by John Heubusch
This month marks the 35th anniversary of “A Nation at Risk,” the seminal report that changed the face of American education. Released in 1983 by the Reagan administration, the report took a critical look at the state of American public education. It was, to put it mildly, not a pretty picture.
The report found that SAT scores had fallen from 20 years prior, only a third of public school students could complete multi-step math problems, and just 20 percent could compose a persuasive essay.
These alarming statistics were followed by a call to action: All Americans must come together to create a society characterized by learning and excellence — one “prepared through the education and skill of its people to respond to the challenges of a rapidly changing world.”
It’s a call that bears repeating. Three and a half decades later, the world is still changing — and changing far more rapidly than the authors of the report could ever have foreseen. The complexities and challenges facing American society have shifted dramatically since 1983.
We need an education system that can prepare students to meet these challenges. And to realize that, we need another national conversation on education that addresses those very students as well.
Take advancements in classroom technology as an example. The devices that are now available to enhance student learning would have been unthinkable even 10 years ago, let alone at the time of the release of “A Nation at Risk.” On the one hand, such innovations allow unprecedented levels of connectivity and access to information. And, rightly used, they can help prepare students for the job market. The report’s observation that “the demand for highly skilled workers in new fields is accelerating rapidly” continues to hold true: There are half a million computer science jobs in the country, waiting for qualified applicants to fill them, according to Code.org.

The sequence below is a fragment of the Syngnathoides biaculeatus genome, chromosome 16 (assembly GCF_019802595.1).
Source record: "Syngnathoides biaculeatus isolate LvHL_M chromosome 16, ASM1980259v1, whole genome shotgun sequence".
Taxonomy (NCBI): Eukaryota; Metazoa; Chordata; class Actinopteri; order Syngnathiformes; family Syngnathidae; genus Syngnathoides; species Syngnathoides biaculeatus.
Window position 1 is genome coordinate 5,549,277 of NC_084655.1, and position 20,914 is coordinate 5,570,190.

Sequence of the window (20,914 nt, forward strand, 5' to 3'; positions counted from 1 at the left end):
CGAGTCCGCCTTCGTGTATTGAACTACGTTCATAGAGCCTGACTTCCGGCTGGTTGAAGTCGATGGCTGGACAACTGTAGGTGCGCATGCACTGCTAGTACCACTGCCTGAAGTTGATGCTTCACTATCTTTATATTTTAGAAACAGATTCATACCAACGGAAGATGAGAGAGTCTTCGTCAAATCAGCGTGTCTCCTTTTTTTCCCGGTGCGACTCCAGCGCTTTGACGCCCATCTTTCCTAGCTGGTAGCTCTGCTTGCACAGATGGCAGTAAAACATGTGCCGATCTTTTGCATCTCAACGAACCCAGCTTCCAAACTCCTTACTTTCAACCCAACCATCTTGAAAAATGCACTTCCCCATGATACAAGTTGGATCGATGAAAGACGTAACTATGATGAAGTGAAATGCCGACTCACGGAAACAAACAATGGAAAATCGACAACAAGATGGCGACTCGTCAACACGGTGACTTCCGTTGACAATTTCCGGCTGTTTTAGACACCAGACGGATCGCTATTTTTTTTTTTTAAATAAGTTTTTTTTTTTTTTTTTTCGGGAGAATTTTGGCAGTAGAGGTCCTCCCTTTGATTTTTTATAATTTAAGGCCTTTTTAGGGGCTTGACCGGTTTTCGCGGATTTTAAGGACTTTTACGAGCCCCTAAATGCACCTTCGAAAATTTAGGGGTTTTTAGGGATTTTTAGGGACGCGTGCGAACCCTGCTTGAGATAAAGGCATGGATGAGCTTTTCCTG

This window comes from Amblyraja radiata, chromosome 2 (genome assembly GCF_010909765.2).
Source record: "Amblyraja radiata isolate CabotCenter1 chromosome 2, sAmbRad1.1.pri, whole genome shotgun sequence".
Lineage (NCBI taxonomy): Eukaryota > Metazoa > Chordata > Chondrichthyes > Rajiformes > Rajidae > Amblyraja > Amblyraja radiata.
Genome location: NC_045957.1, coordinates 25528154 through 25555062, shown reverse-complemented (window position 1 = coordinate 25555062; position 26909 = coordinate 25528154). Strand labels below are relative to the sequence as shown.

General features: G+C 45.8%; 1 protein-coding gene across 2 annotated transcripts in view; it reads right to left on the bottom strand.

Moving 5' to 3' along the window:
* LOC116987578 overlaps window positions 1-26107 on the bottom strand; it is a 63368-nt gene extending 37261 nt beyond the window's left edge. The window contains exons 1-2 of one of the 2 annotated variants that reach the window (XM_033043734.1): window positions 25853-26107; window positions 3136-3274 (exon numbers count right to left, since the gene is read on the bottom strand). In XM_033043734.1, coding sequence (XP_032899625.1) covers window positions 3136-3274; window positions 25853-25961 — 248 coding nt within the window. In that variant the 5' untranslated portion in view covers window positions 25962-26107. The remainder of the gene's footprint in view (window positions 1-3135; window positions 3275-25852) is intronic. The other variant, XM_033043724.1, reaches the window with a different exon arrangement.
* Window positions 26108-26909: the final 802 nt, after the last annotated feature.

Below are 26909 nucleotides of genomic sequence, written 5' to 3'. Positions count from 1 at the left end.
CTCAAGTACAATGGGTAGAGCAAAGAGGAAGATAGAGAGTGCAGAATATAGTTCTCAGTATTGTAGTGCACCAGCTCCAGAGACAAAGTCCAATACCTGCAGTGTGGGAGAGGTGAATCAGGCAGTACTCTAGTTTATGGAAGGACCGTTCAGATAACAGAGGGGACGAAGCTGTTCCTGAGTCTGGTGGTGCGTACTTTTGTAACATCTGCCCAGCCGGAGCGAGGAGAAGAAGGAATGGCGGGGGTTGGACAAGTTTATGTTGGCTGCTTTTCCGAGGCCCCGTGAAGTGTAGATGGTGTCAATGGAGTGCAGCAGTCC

On the other hand, many studies show that technology in the classroom can be a distraction, and the pace of technological development makes it difficult for schools to keep up. How can we prepare students to have the nimbleness and flexibility they’ll need to succeed as technological changes become more and more rapid? And what possibilities are there for those who have already spent decades in the workforce? Automation has put thousands of workers all across the country out of a job but created new, previously unimagined jobs for many. We must consider the possibilities of adult education, equipping older workers to adapt alongside technology.
If we don’t start investing more wisely in our children’s future now and preparing them to thrive amid these challenges, we won’t just negatively impact the job market or the economy. We’ll seriously compromise the future of our democracy.
Our democracy can sustain seismic economic and cultural shifts, but that only works if we educate students on the unique privileges and responsibilities of citizenship. As Ronald Reagan wisely observed, “Since the founding of this nation, education and democracy have gone hand in hand … The founders believed a nation that governs itself, like ours, must rely upon an informed and engaged electorate.”